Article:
If you notice your weight starting to creep up once you hit 30, your lifestyle could be having more effect than you think. We all know the obvious triggers such as eating too much and not doing much exercise but there are some sneakier factors that can play a big part in weight gain. Here are some of the most common ones to avoid so that you can keep your tummy trim and within a healthy weight range.
Too Much Stress
Struggling to keep your stress levels under control? There’s a good chance that it’s affecting your weight - especially for women. Your body releases the stress hormone, cortisol, during stressful periods and this can send your blood sugar levels haywire. According to studies, high cortisol production leaves you craving sweet foods and means you’ll probably eat more calories.
Cortisol also changes how your body uses glucose, makes it harder to burn fat and makes it easier to store fat. Women are more likely to store fat on their stomach but this can also be true for men. Abdominal fat has been linked to health issues so it’s definitely something you want to keep to a minimum!
Falling Into Emotional Eating Habits
Not taking care of your well-being can mean that you eat in line with your emotions rather than when you’re genuinely hungry. Feeling sad, stressed, lonely, bored or disappointed can lead you to eat to fill an emotional void and crave particular foods (usually the unhealthy kind!).
You might feel a little bit better in the immediate aftermath but in the longer term, this type of emotional eating can have a big effect on your weight. Most of the time, you won’t get a signal to say that you’re full and it’s all too easy to find that you’ve eaten a lot more than you planned in a very short space of time. And you probably won’t feel any better afterwards. In fact, you may well feel a whole lot worse as it’s common for emotional eating to make you feel guilty and ashamed of your food choices.
Not Sleeping Well
Poor sleep quality makes you more likely to eat more calories and gain weight. This is because it disrupts hormones that control your appetite. Lack of sleep increases production of ghrelin and decreases leptin levels, which means it’s harder to manage your appetite.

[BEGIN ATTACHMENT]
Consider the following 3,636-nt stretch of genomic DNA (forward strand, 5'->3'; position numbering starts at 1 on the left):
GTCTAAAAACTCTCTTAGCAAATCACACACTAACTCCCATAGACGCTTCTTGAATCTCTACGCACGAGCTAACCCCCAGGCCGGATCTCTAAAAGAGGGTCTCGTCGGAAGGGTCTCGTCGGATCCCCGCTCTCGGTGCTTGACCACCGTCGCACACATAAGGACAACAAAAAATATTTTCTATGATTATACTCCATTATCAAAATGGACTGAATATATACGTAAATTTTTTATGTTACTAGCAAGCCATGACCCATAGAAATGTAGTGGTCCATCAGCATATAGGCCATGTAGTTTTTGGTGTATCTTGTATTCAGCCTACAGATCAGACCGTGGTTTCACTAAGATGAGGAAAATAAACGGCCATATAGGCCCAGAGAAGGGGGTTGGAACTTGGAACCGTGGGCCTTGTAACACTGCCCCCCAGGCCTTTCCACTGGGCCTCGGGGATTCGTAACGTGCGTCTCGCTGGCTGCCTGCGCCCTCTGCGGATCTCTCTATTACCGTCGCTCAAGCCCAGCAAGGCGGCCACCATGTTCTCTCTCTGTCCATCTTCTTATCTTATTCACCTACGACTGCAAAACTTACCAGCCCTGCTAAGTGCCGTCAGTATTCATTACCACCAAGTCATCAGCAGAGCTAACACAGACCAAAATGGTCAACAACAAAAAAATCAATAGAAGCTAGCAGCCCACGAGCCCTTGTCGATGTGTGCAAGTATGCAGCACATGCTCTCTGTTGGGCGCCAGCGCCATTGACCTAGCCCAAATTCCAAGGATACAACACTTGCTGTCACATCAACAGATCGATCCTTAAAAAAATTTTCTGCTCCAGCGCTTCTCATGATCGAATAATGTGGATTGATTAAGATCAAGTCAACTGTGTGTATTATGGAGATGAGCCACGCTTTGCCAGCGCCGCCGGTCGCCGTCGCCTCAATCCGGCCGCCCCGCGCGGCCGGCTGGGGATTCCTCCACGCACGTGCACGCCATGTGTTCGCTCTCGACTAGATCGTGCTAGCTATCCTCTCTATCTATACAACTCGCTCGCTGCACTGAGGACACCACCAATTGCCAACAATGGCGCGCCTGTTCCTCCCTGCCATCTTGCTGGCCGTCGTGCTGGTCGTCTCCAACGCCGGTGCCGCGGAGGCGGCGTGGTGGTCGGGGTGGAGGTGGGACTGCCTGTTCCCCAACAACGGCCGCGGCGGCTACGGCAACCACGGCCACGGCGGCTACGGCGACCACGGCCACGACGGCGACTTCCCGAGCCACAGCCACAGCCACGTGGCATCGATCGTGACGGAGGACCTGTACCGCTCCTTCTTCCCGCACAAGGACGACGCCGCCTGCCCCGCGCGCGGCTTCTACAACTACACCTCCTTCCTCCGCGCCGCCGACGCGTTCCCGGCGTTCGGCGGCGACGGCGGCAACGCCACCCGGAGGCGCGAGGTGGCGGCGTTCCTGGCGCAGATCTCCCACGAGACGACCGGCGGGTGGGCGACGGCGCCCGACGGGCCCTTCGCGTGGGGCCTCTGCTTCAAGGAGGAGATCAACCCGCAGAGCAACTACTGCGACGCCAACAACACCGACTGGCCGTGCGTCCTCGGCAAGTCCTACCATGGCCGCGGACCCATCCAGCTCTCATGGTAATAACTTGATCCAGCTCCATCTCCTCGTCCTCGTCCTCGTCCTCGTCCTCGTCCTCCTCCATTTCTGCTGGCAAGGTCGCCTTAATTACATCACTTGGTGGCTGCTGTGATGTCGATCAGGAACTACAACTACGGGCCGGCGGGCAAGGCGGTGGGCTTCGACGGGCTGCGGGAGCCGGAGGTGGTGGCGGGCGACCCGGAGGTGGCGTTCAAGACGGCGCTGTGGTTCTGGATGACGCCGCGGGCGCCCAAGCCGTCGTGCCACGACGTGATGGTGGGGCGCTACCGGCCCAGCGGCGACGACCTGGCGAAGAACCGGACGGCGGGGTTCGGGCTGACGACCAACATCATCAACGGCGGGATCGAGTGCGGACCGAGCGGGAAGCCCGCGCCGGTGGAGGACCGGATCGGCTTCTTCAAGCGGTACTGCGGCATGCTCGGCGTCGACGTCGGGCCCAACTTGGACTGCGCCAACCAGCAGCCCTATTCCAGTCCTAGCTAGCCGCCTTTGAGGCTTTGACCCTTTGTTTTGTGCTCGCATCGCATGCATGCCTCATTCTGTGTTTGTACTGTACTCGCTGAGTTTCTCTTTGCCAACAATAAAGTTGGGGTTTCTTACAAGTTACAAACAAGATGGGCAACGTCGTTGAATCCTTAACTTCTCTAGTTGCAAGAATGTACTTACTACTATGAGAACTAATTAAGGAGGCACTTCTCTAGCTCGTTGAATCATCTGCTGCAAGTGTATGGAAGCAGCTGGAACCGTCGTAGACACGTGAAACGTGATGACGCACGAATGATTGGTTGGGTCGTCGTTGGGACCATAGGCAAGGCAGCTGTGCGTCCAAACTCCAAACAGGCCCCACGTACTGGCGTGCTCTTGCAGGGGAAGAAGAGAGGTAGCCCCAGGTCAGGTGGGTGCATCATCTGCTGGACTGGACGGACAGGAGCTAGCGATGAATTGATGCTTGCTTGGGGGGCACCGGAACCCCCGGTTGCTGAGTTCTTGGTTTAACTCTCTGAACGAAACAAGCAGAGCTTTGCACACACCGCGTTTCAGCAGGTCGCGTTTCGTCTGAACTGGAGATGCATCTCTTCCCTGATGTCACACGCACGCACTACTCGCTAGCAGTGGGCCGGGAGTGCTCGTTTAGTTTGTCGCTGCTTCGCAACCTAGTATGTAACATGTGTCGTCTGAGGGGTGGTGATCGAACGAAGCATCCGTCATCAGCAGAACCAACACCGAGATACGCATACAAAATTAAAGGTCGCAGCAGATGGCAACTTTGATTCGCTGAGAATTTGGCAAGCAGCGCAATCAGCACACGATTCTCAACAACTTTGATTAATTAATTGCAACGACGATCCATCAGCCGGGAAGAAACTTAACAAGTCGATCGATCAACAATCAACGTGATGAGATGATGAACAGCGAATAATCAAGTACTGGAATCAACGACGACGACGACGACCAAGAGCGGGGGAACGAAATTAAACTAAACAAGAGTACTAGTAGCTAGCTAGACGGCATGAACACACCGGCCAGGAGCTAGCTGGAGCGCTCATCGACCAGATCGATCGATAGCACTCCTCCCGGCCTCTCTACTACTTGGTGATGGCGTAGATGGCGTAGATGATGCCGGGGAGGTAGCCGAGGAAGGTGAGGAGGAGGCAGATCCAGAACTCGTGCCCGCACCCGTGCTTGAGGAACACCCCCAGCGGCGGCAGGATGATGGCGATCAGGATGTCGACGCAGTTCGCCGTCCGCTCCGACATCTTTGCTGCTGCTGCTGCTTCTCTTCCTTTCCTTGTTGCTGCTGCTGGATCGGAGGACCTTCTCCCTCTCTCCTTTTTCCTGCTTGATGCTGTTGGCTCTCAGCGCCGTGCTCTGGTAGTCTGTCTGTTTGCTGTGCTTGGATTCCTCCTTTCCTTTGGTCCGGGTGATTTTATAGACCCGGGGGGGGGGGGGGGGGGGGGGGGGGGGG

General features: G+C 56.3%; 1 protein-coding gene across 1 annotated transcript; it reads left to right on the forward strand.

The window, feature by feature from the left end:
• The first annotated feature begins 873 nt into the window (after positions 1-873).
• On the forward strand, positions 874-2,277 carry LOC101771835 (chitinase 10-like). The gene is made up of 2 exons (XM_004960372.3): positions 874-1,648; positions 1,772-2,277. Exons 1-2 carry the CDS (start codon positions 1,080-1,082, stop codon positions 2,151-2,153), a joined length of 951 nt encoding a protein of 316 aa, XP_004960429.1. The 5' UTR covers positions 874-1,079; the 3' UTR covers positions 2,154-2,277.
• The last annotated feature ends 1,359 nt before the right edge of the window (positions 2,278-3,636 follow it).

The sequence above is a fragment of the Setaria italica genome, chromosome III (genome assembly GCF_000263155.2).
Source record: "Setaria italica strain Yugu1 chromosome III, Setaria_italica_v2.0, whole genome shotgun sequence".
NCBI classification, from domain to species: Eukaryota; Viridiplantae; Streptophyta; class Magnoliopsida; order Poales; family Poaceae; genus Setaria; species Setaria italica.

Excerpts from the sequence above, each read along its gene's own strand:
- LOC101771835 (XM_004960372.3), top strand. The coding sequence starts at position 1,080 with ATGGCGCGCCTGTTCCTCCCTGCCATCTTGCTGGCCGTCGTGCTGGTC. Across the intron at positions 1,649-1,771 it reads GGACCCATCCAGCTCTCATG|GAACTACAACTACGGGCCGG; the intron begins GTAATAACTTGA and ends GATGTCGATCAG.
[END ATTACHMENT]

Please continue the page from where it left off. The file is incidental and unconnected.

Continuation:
Sleeping well is one of the underrated ways to keep your weight in check as your levels of these hormones will be a lot more balanced.
Not Building Muscle Mass
If you spend a lot of time sitting down and aren’t very active, you probably don’t have much muscle mass. This might not seem like a big deal but it’s a common weight gain trigger.
Lean muscle boosts your metabolism and makes it that little bit easier to burn calories. If you don’t have much lean muscle, your metabolism doesn’t get this benefit and it’s harder to burn calories.
One of the best ways to build more muscle mass is through strength training. Don’t worry- you won’t end up looking like a bodybuilder! The idea of strength training is to build a toned body with minimal body fat rather than the bulky look we often associate with weights.
Not Eating Enough
Being on a diet more often than not means you’re definitely going to lose weight, right? Not always! Restricting your calorie intake too much slows down your metabolism and encourages the body to go into “starvation mode” so that it can run on fewer calories. This also means you burn fewer calories too as your body uses most of your intake to survive.